My thanks go to Toby Brayley for his assistance in identifying tonight’s postcard as being of a member of the 3rd Carabiniers. This magnificent portrait shows a soldier in his dress uniform at a ceremonial occasion:1 - Copy (8)The regiment was formed in 1922 as part of a reduction in the army’s cavalry by the amalgamation of the 3rd Dragoon Guards (Prince of Wales’s) and The Carabiniers (6th Dragoon Guards), to form the 3rd/6th Dragoon Guards. Both regiments were based in India at the time of their amalgamation; the newly formed regiment departed in 1925 for Britain. It regained its carabinier association in 1928 when it was renamed the 3rd Carabiniers (Prince of Wales’s Dragoon Guards). The regiment can be identified by the combination of the large ‘3’ on the helmet:1 - Copy (2)And the collar dogs that are a Prince of Wales feathers with a pair of carbines behind:1 - CopyThe combination of insignia allows us to accurately identify his as being a carabinier and dates the picture to between 1922 and 1971 when the regiment was in existence- I suspect the photograph was taken before the Second World War, but ceremonial uniforms did not change much so it is hard to be precise. Having seen colour photographs, the plume on his helmet would be red, as would his tunic, secured with highly polished brass buttons:1 - Copy (6)He wears a white leather belt with a snake type buckle, very similar to the example we looked at here:1 - Copy (3)He has large white leather gloves:1 - Copy (4)And his hand rests on the hilt of his cavalry sword:1 - Copy (5)On 2 July 1971, the regiment amalgamated with the Royal Scots Greys (2nd Dragoons), forming the Royal Scots Dragoon Guards (Carabiniers and Greys).

KG3 Pickerings Webbing Renovator

In 1954 the Army introduced a new series of web renovators to replace the old powdered blanco. These came in four shades; 61, 97, 103 and KG3:imageThis KG3 web renovator is a dark green colour and as can be seen comes in a small round 2 ¼ ounce tin. The tin has instructions on the outside for applying the compound. Inside the tin the web renovator can be seen, a dark green boot polish like consistency that when applied to webbing gives it a slightly shiny dark green colour:imageThe tins were sold in the NAAFI, and the contents manufactured by Joseph Pickering & Sons Ltd of Sheffield. The tins themselves have the combined ‘MB’ logo of the Metal Box Company who manufactured so many metal containers for the military. imageThe renovator itself included wax for the first time which not only gave it the shine, but for the first time made the covering on webbing actually waterproof. Indeed one National Serviceman noted that you could take a newly treated haversack, turn it inside out and use it to carry water in!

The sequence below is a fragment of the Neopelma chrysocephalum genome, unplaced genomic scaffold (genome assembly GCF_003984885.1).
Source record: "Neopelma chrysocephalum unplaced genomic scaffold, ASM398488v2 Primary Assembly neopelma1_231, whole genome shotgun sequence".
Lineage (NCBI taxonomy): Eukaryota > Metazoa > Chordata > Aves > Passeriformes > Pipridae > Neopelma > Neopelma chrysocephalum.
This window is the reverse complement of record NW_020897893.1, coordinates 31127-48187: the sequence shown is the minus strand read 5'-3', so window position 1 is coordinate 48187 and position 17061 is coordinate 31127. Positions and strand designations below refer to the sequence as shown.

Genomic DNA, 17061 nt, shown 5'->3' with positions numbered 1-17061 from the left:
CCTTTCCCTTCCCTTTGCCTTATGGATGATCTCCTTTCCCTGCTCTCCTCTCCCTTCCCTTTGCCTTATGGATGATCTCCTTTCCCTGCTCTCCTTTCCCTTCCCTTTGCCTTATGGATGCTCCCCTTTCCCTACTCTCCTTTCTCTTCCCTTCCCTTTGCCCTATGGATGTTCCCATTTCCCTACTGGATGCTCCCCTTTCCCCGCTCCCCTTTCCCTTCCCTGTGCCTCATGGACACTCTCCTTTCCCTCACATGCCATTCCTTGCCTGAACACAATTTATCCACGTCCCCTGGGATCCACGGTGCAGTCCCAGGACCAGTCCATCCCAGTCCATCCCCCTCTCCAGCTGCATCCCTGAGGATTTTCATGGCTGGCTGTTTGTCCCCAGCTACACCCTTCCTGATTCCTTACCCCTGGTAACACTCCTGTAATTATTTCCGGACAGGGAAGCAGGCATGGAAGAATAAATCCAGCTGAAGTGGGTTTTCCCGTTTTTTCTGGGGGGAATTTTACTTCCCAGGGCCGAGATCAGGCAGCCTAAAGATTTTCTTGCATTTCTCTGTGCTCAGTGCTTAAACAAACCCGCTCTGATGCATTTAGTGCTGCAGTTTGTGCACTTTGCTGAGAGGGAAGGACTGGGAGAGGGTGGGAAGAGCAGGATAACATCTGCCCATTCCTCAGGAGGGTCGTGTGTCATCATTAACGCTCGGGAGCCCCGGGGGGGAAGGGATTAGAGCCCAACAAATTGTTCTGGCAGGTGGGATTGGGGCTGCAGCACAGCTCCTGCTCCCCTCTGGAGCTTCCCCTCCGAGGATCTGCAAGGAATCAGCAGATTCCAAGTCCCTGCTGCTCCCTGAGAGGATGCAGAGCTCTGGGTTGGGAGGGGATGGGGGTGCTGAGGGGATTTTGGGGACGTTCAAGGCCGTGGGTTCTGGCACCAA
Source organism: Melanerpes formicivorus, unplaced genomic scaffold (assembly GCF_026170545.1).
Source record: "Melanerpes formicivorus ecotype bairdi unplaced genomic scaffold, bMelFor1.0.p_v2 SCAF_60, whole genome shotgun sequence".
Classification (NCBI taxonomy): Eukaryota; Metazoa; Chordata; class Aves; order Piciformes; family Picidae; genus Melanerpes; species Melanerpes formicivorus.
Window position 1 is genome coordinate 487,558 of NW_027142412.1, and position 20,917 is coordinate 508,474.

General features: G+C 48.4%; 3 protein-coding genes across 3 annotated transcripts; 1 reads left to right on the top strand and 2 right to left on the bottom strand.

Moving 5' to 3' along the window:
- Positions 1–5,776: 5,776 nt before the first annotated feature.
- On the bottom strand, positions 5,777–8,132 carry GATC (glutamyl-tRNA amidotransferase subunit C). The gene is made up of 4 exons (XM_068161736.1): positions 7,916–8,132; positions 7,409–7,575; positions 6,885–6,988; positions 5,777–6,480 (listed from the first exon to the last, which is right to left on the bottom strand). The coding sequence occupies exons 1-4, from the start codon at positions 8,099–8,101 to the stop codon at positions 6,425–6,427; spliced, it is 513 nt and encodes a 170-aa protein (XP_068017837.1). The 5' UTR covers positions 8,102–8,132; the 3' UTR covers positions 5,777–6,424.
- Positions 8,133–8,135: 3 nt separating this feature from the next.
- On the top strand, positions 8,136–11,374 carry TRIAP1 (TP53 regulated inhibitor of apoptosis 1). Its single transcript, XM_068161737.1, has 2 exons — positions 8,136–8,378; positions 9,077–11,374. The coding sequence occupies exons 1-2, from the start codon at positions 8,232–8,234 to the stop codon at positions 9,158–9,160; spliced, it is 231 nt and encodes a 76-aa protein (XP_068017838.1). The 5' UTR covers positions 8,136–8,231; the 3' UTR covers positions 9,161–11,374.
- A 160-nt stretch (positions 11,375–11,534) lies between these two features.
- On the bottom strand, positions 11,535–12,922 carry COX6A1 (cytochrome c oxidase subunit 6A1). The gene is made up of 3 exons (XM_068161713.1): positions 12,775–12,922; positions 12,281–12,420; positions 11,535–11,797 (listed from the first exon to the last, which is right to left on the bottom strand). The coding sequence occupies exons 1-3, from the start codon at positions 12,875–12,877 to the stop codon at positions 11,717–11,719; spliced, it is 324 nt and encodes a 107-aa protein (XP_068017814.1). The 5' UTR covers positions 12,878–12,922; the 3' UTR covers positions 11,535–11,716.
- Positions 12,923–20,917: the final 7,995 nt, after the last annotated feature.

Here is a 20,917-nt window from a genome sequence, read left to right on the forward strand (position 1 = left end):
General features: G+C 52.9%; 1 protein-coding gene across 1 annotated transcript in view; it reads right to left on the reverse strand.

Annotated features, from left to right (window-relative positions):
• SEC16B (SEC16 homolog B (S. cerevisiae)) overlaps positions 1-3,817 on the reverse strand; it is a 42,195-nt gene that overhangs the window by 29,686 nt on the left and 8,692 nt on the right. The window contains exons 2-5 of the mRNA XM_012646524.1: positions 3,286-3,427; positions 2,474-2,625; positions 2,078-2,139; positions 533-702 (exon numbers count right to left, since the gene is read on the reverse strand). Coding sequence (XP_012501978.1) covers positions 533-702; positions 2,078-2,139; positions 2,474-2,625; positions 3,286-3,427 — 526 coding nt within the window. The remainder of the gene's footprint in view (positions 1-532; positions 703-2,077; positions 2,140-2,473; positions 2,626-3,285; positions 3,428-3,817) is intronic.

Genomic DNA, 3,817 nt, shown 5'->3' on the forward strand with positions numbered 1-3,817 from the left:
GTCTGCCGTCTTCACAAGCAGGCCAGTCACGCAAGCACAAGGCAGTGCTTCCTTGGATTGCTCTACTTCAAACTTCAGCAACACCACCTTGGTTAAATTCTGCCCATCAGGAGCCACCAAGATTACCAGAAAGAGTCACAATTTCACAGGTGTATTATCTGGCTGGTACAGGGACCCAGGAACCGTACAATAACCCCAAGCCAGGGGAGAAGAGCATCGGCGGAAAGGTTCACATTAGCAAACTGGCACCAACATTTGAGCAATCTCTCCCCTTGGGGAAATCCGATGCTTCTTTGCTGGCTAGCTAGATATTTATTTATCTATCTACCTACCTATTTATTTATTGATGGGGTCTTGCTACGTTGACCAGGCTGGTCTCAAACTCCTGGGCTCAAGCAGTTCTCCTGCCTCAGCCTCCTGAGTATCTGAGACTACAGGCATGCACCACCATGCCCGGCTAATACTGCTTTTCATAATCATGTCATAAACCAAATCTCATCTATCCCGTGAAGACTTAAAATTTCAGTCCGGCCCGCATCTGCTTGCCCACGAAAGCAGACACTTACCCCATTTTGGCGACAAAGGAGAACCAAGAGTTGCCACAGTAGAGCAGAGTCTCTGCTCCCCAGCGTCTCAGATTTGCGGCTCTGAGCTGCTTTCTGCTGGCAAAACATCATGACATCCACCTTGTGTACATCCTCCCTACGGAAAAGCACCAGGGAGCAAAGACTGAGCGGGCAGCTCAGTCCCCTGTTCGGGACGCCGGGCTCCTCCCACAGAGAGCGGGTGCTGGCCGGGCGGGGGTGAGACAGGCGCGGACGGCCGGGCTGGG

The KG3 shade of blanco was introduced in about August 1943, and stood for ‘Khaki-Green shade No3’- it was the darkest shade of green blanco made and was the most commonly used in the latter half of the Second World War and into the 1950s. Finding original colour images is hard, but this example taken on 1st January 1945 shows a soldier wearing webbing in the KG3 Shade:wartime-colourkhaki

WS38 Set Headphones

Back in January we considered the WS38 set here, at the time I mentioned that finding the accessories for it was very much a long term project. Happily I have now been able to add my first extra to the set thanks to an old friend, Bill Pozniak, who has hooked me up with the headphones for this set:imageThese headphones are virtually fresh out of the box and are typical of headphone design from the 1940s. The earpieces are made of heavy Bakelite, with a circular opening on the inner faces for the speakers to project sound into the operator’s ears:imageThe reverse of the headphone piece has the units designation ‘DLR No5’ and has the wiring loom where the phones connect to the connecting wire:imageThe wires are again typical of the period, being covered in fabric and twisted together:imageThe end of the wire has a single pin plug that connects to a junction box that in turn connects to both the microphone and the main receiver of the wireless set. Again this is made of Bakelite and to modern eyes has a very chunky appearance:imageThe two headphones are joined together by a wire loop, that passes round the back of the head:imageAn adjustable canvas strap is also provided that passes over the top of the head, note the /|\ mark and the YA stores code for radio accessories:imageThe canvas top strap allows the headset to be worn comfortably under a helmet for long periods of time, as witnessed by this Polish soldier who has the headset under a Mk II helmet:w-ws38-01

RAF Socks

Original socks are always hard to find, therefore I was pleased to recently add this pair of RAF socks to my collection, despite them not being in the best of condition:imageThe socks are made of machine knitted dark blue wool, but these socks have clearly seen some hard use, and the heels are heavily darned:imageEach sock has two labels sewn into the tops, one is a manufacturer’s label indicating they date from 1951 and were made by D B and Co Ltd, note also the /|\ mark:imageAbove this label can be seen a laundry label with the original owner’s number sewn in so he could identify them in a communal wash. A Second World War scale of issue for an airmen indicates that each airman was to have four pairs of issue socks- no doubt an enterprising airman would make sure he had a few spare pairs as well though. I am slowly collecting up personal kit for a World War Two airman to try and fill out by 1925 pattern rucksack correctly, however it feels like there is still a long way to go!